In this post, Dave Braun’s Top 10 Success Habits, I introduce the book Power of Habit. This is a keystone book for me, meaning I re-read it every year, and it’s on my list to create a summary of it. (With full disclosure, the below is an affiliate link).
- A cue occurs
- We go into a routine, often times unconsciously
- We get a reward
- Rinse and repeat
(Some extra great resources that he provides are on his website: http://charlesduhigg.com/additional-resources/)
This habit loop affects us personally, professionally, and in any organization with which we’re associated.
In his book he gives a great example of how he personally BROKE a habit. This habit was eating too many cookies.
But do you know how to FORM a habit?
Turns out, the same things apply, but instead of needing to diagnose our habit, breaking it down into the causes, we have to create the causes.
How to Form a Habit
When it comes to a habit we want to form, here’s what we know:
- The routine.
What we partially know:
- The rewards.
What we DON’T know:
- The cue.
Several months ago, I was advised by my friend and business partner, Larry Broughton, to establish a gratitude journal.
This meant every day to write down a couple of things I was grateful for that day.
Sounds like I needed to learn how to form a habit.
In the book, the framework goes like this:
- Identify the routine
- Experiment with rewards
- Isolate the cue
- Have a plan
What worked for me is an altered framework:
- Identify the routine to establish
- Be VERY clear on the rewards received from it, and engage emotions
- Create a cue
- Track your results
- Experiment with different rewards and cues.
So let’s go through these step by step.
And although in this process I started with the routine, you can start with the reward you want, decide on the routine that will get you there, and create the cue. (if you want to look at creating routines, a helpful post is How to Achieve Goals Using Lead and Lag Measures.
1. Identify the routine to establish
For my example, I’ve already got that down. Each day writing in a journal a few things I’m thankful for.
2. Be VERY clear on the rewards
I’m generally a positive person, but I wanted
- to be more positive, and to have more of an attitude of gratefulness in my life.
- to achieve more and enjoy my day more.
- have more emotional and spiritual energy.
and I knew if I could keep going with it, I’d have all of that and more.
You can see how I engaged two of the four energies we have as human beings (physical, spiritual, mental, and emotional), and although my rewards weren’t that tangible, feeling better and having a higher level of happiness was huge for me.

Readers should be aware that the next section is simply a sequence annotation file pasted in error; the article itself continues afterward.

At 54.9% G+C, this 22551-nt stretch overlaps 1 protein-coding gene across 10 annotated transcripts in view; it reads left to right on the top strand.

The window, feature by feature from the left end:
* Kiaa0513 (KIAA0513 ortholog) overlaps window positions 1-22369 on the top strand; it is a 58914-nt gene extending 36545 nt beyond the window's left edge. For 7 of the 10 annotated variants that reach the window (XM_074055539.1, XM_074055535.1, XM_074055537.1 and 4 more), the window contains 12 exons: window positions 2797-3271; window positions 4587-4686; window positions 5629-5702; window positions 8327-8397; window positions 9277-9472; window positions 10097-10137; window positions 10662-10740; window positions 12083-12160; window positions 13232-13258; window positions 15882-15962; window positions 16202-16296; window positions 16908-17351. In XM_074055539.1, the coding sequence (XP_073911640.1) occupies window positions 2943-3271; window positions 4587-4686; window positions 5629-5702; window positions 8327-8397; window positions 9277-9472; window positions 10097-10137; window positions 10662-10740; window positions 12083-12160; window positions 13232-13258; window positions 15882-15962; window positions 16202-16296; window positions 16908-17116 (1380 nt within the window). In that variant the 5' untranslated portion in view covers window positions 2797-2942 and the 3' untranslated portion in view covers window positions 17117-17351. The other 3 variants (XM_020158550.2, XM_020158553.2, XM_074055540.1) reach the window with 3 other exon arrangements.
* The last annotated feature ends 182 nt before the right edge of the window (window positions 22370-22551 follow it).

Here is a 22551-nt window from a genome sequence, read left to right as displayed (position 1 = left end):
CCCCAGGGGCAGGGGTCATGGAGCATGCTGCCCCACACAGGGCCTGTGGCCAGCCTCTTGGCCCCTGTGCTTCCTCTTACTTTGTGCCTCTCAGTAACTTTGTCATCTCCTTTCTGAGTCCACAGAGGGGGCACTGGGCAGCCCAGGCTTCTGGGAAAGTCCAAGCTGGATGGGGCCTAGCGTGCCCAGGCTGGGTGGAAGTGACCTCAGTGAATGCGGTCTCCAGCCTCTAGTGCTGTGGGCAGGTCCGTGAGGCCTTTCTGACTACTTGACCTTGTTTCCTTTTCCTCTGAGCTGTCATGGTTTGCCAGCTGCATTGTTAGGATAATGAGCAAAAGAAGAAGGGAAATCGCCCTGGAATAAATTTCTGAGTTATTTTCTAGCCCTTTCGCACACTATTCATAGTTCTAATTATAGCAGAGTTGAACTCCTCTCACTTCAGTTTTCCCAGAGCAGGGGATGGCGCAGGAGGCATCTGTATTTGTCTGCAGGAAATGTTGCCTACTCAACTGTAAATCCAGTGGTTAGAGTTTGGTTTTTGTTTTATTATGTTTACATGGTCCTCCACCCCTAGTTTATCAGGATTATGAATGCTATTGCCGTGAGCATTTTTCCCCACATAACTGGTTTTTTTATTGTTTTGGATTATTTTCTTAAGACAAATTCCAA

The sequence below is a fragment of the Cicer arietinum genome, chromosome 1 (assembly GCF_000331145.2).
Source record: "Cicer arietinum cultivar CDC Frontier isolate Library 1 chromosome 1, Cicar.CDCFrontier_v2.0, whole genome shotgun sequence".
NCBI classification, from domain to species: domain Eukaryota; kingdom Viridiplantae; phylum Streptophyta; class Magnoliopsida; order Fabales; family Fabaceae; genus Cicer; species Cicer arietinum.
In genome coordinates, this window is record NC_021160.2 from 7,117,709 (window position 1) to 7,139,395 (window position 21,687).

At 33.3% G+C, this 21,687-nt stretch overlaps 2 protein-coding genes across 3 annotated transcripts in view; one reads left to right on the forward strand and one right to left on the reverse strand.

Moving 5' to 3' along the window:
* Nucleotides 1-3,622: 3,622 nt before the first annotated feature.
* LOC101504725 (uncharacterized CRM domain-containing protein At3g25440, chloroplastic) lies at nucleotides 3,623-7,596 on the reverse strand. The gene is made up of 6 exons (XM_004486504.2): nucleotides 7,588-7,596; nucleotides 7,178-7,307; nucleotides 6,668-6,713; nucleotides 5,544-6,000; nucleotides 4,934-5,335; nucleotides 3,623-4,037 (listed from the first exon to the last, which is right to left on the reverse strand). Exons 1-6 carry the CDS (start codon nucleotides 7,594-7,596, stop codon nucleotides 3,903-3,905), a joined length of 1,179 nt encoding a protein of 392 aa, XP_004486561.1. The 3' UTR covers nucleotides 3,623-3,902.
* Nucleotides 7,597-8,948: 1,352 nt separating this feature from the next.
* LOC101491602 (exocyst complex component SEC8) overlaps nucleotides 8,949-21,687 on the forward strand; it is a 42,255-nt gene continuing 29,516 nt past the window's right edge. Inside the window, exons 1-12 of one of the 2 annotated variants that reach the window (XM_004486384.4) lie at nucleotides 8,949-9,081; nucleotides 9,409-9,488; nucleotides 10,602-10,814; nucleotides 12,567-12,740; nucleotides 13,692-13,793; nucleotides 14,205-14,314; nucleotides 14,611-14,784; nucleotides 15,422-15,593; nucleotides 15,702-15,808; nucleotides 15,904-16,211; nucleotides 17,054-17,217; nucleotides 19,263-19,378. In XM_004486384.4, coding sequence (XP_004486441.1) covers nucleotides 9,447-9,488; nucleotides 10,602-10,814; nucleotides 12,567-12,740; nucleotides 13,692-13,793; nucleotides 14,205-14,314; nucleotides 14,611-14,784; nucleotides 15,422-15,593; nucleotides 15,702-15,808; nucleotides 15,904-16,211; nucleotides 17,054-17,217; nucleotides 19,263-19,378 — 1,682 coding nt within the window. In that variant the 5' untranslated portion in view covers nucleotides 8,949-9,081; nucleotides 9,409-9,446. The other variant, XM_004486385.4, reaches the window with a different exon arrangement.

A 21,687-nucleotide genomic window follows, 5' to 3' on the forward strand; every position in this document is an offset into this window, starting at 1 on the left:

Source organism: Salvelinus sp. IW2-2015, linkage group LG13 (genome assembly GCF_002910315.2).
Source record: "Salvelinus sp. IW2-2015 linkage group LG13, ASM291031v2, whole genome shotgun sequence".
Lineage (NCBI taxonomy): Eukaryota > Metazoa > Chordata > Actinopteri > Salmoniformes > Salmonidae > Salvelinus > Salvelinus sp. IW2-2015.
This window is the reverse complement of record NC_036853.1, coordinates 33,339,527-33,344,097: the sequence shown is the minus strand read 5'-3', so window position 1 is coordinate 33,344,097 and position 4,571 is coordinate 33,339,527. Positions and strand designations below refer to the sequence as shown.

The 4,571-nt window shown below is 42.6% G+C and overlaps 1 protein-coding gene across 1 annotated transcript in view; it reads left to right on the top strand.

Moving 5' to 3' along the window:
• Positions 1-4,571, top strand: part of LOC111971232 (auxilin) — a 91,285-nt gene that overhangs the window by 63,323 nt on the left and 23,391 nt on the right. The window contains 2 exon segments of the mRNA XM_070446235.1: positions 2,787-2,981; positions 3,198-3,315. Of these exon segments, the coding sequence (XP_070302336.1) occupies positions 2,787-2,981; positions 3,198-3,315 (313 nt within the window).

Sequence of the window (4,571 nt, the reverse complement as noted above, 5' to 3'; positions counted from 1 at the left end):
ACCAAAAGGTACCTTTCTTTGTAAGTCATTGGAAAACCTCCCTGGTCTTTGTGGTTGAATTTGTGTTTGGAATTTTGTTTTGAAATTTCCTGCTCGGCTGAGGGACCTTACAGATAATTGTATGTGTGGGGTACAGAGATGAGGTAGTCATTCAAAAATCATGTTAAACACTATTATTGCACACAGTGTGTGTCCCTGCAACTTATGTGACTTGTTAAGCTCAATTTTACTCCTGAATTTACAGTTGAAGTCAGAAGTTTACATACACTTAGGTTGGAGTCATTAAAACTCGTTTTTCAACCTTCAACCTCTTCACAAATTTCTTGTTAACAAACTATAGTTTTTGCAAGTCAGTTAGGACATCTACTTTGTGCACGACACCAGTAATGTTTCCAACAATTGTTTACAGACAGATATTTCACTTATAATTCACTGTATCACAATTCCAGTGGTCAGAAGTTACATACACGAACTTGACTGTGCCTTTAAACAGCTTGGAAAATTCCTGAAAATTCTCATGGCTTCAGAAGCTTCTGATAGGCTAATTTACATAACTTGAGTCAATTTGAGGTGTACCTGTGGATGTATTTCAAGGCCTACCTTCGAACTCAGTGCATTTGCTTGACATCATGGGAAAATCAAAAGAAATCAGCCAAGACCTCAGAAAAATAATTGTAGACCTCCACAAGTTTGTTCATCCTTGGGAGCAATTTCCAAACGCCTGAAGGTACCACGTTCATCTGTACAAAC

3. Create a cue
Here’s where the experimentation can begin.
Because in Mr. Duhigg’s book, he points out that experiments have shown that almost all habitual cues fit into one of these categories
- Emotional State
- Other People
- Immediately Preceding Action
And if the cue you choose has more than one of those, all the better!
Since this was going to be a daily habit for me, I needed something that I knew I’d do every day or would occur every day. Possible cues for this are then
- going to sleep
- waking up
- brushing teeth
- taking a shower
- eating a particular meal
- a time of the day
- traveling to work
- You get the idea.
I ended up choosing the act of when my butt hits the edge of the bed at night. I’d then grab my tablet or phone and right then do my journaling.
So you can see this fills the “Immediately Preceding Action” and “Location” categories. Location isn’t always the same since we go on vacation sometimes (and it turns out that was when I didn’t do the habit the most).
4. Track Your Results
I have a weekly checklist of things I do on a weekly/daily basis, and I added it in there. My goal was to do 5 days a week to start with.
Here’s a key point: Just because you miss, or aren’t immediately successful, don’t give up. Just get back on the horse!
- I did 3 days in a row, then missed a day!
- Just over a month later, I missed 3 days in a row when on vacation!
And this is why you track your results. You can identify what happened and make any corrections.
Here’s what my success rate looked like by monthly percentage:
5. Experiment with different rewards and cues
I shifted my cue to be more when I went to bed at night versus envisioning when my butt hit the edge of our bed at home, since when we weren’t home that was when I skipped the routine, because the cue wasn’t there.
And along the way, I discovered one of the great rewards was on occasion to going back to my journal and simply reading all the things I was grateful for, especially when being a little down, and wow, did I ever perk up!
Final Thoughts on How to Form a Habit
One of the sayings I repeat to myself and others is “Seek Progress, not Perfection”.
Remember that as you create habits in your life!
Don’t look down when you mess up; instead, look up.Dave Braun